In most states, you can go into business with your best friend and seal the deal with a handshake. If you form your partnership that way, chances are that before long, you and your former best friend will be in a legal harangue about who was supposed to do what in establishing, operating, and managing the business.
When there is no written partnership agreement in Georgia, partnership disputes will be resolved according to the Georgia Uniform Partnership Act (GUPA) found in Title 14 of the Georgia Code. This requires all partners, no matter how many there are, to act in “good faith and fair dealing.” It may also require all partners to be equal participants in the operation and management of the business. This may have results none of the partners intended.
A written partnership agreement delineates the duties and obligations of each partner. Some of the most important factors that should be considered include:
- The name of the partnership: Disagreements can begin with what to call the partnership. Imagine what a difference Wesson & Smith or Fitch & Abercrombie would make? At some point, those involved had to decide what the name would be.
- The type of business: This seems easy, but you need to agree on what your business is and what you are selling. For example, are you going to sell stationery, hardware or both?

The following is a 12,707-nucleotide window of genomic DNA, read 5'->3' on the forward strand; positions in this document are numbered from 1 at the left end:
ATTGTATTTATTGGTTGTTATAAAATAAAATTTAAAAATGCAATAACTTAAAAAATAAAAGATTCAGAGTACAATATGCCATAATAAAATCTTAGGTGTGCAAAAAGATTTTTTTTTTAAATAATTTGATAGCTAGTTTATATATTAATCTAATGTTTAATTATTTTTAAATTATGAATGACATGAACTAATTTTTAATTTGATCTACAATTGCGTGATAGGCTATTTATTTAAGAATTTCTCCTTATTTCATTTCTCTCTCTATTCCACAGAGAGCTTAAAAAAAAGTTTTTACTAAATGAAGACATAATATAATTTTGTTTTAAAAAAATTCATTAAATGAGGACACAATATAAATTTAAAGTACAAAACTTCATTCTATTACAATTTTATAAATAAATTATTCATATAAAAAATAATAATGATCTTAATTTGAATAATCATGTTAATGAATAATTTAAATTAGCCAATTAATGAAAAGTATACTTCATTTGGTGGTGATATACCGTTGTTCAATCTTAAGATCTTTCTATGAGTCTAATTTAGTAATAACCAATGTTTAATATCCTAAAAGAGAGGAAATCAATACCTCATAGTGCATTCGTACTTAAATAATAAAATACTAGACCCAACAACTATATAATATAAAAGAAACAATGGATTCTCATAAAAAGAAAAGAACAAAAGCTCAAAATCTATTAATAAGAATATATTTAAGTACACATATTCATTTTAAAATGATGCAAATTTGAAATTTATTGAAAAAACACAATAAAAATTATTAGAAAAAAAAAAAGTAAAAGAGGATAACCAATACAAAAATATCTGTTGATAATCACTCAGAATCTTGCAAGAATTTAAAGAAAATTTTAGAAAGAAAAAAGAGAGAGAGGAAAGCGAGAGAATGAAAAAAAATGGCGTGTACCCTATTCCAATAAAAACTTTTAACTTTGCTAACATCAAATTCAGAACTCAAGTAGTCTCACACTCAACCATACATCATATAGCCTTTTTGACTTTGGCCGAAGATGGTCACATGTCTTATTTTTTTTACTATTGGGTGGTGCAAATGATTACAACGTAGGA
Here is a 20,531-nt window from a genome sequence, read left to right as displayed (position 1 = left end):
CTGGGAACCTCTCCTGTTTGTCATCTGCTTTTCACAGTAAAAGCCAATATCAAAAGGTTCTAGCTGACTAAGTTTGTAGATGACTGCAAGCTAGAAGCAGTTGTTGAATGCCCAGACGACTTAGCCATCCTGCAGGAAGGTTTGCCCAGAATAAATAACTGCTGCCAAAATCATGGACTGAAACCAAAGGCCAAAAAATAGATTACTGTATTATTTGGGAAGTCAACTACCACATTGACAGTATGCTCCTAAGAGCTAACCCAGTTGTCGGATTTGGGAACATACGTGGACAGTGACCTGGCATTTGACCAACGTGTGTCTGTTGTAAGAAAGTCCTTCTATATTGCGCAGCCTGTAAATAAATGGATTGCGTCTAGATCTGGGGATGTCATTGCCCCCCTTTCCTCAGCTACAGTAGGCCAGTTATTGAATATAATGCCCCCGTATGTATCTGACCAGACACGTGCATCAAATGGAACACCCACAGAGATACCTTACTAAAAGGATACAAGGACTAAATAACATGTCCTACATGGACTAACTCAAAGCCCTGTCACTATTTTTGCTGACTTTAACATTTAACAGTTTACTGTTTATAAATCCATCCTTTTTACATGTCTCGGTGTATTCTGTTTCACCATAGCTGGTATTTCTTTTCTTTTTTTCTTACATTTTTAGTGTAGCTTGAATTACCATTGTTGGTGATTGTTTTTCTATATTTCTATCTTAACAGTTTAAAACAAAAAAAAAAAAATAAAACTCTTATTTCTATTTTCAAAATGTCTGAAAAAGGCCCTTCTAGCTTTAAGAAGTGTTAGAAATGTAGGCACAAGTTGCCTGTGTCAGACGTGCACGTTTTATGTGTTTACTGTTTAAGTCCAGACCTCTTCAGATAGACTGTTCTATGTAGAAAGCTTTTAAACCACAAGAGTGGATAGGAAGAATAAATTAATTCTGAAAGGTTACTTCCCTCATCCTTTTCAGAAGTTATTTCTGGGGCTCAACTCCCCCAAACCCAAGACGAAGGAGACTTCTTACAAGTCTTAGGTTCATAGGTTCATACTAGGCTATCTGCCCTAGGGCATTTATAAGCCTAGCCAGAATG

- Partnership contributions: Are you going to be equal partners, or will one partner contribute more than the others?
- Allocation of profits and losses: It may seem logical that profits and losses are allocated according to the percentage of partnership contributions, but you need to all be in agreement about this.
- How the duties and responsibilities will be divided: Who is responsible for every aspect of managing the business needs to be put in writing. You want to avoid disputes over who was supposed to order the staples or return the calls of customers or clients.
- What happens to the business if one partner dies: If this is included in the written partnership agreement, it will avoid disputes with the decedent’s family in the unpleasant event that will ensue if one partner dies.
These are other issues that may be included, depending on the nature of the business. The time to determine how problems will be resolved is before they even arise. Talk to Georgia business lawyer Nancy Ghertner today and benefit from her 30 years of business law experience.